1 Dollar - Elizabeth II 4th Portrait - Bicentenary of the Holey Dollar & Dump

1 Dollar - Elizabeth II (4th Portrait - Bicentenary of the Holey Dollar & Dump) -  obverse1 Dollar - Elizabeth II (4th Portrait - Bicentenary of the Holey Dollar & Dump) -  reverse

© Mike Bentley


Country Australia
Queen Elizabeth II (1952-date)
Type Non-circulating coin
Year 2013
Value 1 Dollar
1.00 AUD = 0.78 USD
Currency Dollar (1966-date)
Composition Aluminium-bronze
Weight 9 g
Diameter 25 mm
Thickness 2.5 mm
Shape Round
Orientation Medal alignment ↑↑
References KM# 2028
Tracy L. Schmidt (editor); 2019. Standard Catalog of World Coins / 2001-Date (14th edition). Krause Publications, Stevens Point, Wisconsin, USA.
And 4 more volumes.

Commemorative issue

Bicentenary of the Holey Dollar & Dump


4th portrait of Queen Elizabeth II facing right wearing the Girls of Great Britain and Ireland Tiara


Engraver: Ian Rank-Broadley

Ian Rank-Broadley FRBS is a British sculptor who has produced many acclaimed works, among which are several designs for British coinage.


Image of Holey Dollar and Dump


Engraver: William Henshall

William Henshall is known for the production of Holey Dollar, one of the first coin made in Australia. Prior to being transported to Australia, William Henshall was convicted of forgery in England. He was later asked by Governor Macquarie to punch a round piece out of each of the 40,000 Spanish dollars sent by the British Government to the colony of New South Wales. 39,910 coins were then punched, giving twice the number of coins: half being called the Holey Dollars, the other half being known as the Dumps. All this coinage was stamped with the words ‘New South Wales’, and used in the colony until 1829 and in Tasmania until 1849.


7 shorter smooth segments between 7 reeded segments (11 grooves each)

1 Dollar - Elizabeth II (4th Portrait - Bicentenary of the Holey Dollar & Dump) -  obverse

© Mike Bentley


C Royal Australian Mint, Canberra, Australia (1965-date)


The Royal Australian Mint is commemorating 200 years of Australia’s first official currency in 2013 with a special Holey Dollar and Dump design on an NCLT Aluminium-bronze $1 coin. The coin depicts a Holey Dollar, with a Dump occupying the central space of the coin.

The Holey Dollar and Dump became Australia’s first coins in an innovative effort to rectify a coin shortage and stabilise the economy of the fledging colony. The coins were created from 40,000 silver Spanish eight reale coins, which were imported by Governor Lachlan Macquarie and entered into circulation in 1814.

The coin was released as follows :-

In the Four Coin "C" mintmark & [B], [S], [M] Privymark set for 2013.

At the Visitor Press on the ground floor of the RAM in Canberra with "C" Mintmark (Mintage unknown).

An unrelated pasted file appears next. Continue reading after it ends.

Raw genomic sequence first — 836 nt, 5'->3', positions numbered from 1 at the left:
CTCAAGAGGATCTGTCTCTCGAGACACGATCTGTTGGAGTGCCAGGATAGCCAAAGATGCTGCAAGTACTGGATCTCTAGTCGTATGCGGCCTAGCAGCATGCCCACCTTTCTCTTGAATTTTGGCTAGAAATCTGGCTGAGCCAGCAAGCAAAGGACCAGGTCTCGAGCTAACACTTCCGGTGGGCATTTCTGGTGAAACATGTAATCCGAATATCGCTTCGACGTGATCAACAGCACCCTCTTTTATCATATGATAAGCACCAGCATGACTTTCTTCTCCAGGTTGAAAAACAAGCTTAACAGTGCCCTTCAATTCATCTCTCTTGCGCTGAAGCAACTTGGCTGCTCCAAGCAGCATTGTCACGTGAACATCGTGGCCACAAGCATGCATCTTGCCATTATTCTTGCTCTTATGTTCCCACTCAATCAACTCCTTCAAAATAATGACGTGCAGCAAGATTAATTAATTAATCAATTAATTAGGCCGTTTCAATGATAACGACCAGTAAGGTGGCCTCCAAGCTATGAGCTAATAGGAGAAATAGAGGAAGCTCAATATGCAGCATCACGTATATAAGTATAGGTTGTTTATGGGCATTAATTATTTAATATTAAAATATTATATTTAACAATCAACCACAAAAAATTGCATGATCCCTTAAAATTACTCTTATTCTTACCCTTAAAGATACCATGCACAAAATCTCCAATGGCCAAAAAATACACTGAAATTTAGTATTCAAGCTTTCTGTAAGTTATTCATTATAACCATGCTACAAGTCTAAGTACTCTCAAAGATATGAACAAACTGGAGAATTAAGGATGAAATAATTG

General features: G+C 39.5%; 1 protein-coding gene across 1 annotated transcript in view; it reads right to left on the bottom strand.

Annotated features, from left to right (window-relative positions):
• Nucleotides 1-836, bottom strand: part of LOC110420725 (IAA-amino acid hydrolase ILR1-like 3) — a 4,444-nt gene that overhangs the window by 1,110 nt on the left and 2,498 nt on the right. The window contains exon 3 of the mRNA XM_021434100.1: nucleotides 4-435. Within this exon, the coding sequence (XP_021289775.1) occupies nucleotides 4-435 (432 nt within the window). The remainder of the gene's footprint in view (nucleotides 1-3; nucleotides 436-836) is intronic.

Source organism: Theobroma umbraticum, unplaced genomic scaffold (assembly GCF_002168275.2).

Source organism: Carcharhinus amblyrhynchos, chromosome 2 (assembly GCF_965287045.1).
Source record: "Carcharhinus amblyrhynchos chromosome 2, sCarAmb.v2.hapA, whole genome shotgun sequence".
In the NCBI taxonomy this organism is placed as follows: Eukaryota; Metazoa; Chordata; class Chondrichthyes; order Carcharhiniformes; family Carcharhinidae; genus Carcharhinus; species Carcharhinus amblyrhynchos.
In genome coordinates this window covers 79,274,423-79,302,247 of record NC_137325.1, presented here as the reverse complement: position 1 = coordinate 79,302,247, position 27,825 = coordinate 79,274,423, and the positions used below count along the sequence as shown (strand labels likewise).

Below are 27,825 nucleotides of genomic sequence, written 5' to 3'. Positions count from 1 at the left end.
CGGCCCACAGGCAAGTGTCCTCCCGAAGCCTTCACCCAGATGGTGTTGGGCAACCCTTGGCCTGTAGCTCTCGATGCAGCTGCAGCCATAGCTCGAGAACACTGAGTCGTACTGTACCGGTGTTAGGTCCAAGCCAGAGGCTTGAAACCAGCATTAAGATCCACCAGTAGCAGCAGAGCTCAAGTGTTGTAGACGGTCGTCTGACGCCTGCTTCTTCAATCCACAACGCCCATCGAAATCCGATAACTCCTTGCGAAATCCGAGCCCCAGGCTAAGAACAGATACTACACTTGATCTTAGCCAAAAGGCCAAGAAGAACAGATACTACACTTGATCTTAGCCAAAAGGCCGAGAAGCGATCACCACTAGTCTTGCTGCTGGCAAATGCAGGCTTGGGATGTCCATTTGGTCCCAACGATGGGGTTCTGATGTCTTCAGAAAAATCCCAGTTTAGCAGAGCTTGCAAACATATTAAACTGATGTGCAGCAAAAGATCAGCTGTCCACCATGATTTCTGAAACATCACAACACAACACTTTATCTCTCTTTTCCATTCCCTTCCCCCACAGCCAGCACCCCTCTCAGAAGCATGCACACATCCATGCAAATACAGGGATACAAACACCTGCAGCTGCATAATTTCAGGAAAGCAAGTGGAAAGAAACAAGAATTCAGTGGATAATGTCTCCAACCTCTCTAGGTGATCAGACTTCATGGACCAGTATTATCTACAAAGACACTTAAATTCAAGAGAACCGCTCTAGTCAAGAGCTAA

At the Royal Sydney Easter Show with a (S) Counterstamp. (Similar coincard to one shown above)
At the Melbourne International Show with a (M) Counterstamp. (Similar coincard to one shown above)
At the Royal Brisbane Exhibition Show with a (B) Counterstamp. (Similar coincard to one shown above)
At the Perth ANDA Show with a (P) Counterstamp. (Similar coincard to one shown above)
In a PNC by Australia Post with a "C" Mintmark.

The Coin shown above is the (B) Counterstamped version.

The RAM also released a Fine Silver (.999) Proof version of the coin in a plush grey square box.

See also

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Date Mintage VG F VF XF AU UNC Frequency
2013 (B) 2,403 18% Brisbane Counterstamp (Royal Brisbane Show)
2013 (M) 3,704 16% Melbourne Counterstamp (Melbourne International Show)
2013 (P) 5,000 16% Perth Counterstamp (ANDA Show)
2013 (S) 12,592 16% Sydney Counterstamp (Royal Sydney Show)
2013 [B] 12,195 33% Brisbane Privymark (Four Coin CBMS Set)
2013 [M] 12,195 32% Melbourne Privymark (Four Coin CBMS Set)
2013 [S] 12,195 30% Sydney Privymark (Four Coin CBMS Set)
2013 C 12,195 40% Canberra Mintmark (Four Coin CBMS Set)
2013 C 33% Canberra Mintmark (Gallery Press)
2013 C 15,000 18% Canberra Mintmark in PNC
2013 C 130 0% Canberra Mintmark in PNC (APTA Overprint)

Frequencies show the percentage of Numista users who own each year or variety among all the users who own this coin. Since some users own several versions, the sum may be greater than 100%.

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This index is based on the data of Numista members collections. It ranges from 0 to 100, 0 meaning a very common coin or banknote and 100 meaning a rare coin or banknote among Numista members.

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